24. Under these backgrounds, now let me examine the legal position by referring the various provisions of the Act, Rules made thereunder and case laws of various High Courts and Hon’ble Apex In such view, it would be apposite to extract the provisions of Section 39(1) of the Act, which states as follows:

39. Furnishing of returns.— (1) Every registered person, other than an Input Service Distributor or a non-resident taxable person or a person paying tax under the provisions of section 10 or section 51 or section 52 shall, for every calendar month or part there of furnish, in such form and manner as may be prescribed, a return, electronically, of inward and outward supplies of goods or services or both, input tax credit availed, tax payable, tax paid and such other particulars, in such form and manner, and within such time, as may be prescribed, on or before the twentieth day of the month succeeding such calendar month or part thereof.”

25. A reading of the above provision will reveal that every Registered person has to file the returns for every calendar month or part thereof electronically to furnish the following details:

a) inward and outward supply of the goods or services or both;

b) input credit available;

c) tax payable;

d) tax paid;

e) such other particulars;

26. In view of the above, it is clear that in the monthly returns i.e., Form GSTR-3 or GSTR-3B, it is mandatory to provide the details about the tax paid, which means that prior to filing Form GSTR-3B, the tax should have been paid by the registered person as provided in Section 39(1) of the Act.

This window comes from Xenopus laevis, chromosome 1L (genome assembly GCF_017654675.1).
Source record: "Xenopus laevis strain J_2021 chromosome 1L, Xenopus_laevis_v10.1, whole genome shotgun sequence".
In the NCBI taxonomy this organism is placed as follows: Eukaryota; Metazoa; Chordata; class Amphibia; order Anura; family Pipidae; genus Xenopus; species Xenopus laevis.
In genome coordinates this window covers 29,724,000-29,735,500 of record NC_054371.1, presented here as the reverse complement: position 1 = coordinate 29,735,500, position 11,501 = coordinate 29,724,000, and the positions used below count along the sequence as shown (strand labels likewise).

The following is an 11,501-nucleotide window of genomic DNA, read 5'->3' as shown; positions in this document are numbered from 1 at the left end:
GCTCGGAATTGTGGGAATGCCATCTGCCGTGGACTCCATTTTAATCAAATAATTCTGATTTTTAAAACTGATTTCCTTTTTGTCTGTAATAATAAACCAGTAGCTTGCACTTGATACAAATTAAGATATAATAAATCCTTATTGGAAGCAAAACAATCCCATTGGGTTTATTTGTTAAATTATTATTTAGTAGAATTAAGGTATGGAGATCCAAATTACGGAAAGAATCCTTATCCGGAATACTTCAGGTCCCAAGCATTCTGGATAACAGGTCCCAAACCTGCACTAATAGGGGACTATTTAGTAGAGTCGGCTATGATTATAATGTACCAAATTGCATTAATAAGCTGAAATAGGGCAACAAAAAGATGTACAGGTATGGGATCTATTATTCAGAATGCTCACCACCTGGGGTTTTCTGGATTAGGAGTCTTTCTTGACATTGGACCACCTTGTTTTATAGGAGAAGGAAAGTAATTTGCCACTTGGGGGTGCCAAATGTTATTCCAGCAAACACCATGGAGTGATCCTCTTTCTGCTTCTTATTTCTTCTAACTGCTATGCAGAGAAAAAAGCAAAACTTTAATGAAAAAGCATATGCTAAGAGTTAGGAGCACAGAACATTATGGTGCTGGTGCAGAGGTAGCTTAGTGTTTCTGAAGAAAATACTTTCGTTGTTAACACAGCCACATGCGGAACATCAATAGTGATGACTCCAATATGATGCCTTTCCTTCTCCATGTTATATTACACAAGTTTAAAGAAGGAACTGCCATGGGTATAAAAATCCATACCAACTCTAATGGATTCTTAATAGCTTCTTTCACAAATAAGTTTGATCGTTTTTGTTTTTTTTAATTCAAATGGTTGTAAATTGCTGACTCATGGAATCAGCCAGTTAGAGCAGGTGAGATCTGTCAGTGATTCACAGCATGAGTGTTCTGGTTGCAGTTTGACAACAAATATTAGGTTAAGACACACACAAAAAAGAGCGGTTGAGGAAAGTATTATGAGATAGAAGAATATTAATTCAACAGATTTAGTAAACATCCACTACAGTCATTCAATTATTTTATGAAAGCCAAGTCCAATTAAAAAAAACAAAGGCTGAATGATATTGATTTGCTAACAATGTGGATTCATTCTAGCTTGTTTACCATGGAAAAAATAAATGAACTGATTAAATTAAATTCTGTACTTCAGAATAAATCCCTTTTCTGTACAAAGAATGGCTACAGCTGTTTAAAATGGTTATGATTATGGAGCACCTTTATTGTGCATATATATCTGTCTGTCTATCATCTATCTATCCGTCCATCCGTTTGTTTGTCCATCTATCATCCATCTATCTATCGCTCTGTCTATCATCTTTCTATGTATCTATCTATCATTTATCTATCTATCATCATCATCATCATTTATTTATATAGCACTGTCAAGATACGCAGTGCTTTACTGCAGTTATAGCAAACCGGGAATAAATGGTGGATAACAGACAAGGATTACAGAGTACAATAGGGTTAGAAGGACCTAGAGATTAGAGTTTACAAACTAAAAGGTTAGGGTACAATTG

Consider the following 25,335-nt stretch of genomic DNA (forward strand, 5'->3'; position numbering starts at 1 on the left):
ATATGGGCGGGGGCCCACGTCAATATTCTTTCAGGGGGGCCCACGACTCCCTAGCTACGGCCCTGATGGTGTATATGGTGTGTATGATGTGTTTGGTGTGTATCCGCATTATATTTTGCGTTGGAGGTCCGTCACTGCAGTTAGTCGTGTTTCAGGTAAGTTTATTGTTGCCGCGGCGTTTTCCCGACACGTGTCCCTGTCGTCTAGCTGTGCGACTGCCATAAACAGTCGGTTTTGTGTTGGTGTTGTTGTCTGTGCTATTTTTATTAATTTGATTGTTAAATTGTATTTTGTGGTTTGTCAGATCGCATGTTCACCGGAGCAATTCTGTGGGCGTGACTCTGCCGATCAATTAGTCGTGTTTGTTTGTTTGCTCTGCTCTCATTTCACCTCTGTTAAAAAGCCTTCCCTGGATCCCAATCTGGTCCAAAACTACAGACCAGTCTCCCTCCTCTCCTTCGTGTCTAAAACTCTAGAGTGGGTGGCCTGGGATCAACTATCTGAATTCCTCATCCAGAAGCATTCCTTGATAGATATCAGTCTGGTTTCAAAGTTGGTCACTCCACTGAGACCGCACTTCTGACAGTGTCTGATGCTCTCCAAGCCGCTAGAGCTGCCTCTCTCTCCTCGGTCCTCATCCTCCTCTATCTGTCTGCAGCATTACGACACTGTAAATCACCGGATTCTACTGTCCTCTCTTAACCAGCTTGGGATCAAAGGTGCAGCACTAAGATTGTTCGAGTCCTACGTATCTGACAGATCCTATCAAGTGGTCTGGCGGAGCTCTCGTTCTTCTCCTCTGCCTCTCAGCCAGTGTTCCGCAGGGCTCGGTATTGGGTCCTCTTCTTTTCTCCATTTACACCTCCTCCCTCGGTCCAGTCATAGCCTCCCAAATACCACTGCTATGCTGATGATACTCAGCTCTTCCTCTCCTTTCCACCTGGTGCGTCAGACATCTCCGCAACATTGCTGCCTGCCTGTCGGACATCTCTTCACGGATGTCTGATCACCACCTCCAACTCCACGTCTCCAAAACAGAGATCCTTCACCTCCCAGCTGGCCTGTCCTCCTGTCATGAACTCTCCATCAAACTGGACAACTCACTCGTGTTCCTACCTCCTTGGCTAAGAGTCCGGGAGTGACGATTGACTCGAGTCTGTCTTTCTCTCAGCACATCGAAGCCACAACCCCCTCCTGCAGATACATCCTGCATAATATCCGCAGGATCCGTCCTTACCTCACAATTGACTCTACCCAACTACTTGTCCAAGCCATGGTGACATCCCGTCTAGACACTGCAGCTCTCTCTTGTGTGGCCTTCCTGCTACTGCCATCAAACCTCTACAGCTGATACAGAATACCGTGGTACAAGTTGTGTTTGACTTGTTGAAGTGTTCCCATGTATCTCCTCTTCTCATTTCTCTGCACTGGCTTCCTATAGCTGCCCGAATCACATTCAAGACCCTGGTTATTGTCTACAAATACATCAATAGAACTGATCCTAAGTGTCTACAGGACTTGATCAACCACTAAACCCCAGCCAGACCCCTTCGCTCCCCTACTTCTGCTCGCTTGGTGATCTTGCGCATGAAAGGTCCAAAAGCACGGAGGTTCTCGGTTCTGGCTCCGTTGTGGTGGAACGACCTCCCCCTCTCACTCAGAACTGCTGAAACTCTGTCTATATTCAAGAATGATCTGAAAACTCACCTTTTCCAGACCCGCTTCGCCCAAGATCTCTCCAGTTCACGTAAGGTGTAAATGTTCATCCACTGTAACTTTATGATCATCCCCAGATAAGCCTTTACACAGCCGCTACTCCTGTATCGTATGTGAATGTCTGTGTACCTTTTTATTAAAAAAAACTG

purpose of payment of tax

27. Now, let me examine as to how the tax required to be paid before filing the GSTR-3B returns. For this purpose, it would be apposite to extract Form GST PMT-06 challan, which is to be generated for the purpose of payment of tax. The format of the said challan is extracted hereunder:

challan is extracted

28. In the above Form GST PMT-06, for deposit of GST, there is a column for mode of payment. In the said portion, the details of the remitting bank, beneficiary name, beneficiary account number, name of beneficiary bank, beneficiary bank’s IFSC code and amount has to be mentioned. In the present case, the name of the beneficiary bank has been mentioned as Reserve Bank of India. Therefore, whatever the amount deposited by the petitioner, the same will go to the Reserve Bank of India under the name of GST, where the Government has been maintaining their account. The date of deposit through Form GST PMT-06 is the date of credit of GST to the Government account. Thus, the tax can be remitted to the Government well before the filing of Form GSTR­3B monthly returns by using GST PMT-06.

extract Form GSTR3B
filed by any registered person
also relevant to extract

29. At this juncture, it is also relevant to extract Form GSTR3B, which is supposed to be filed by any registered person on or before 20th of every month: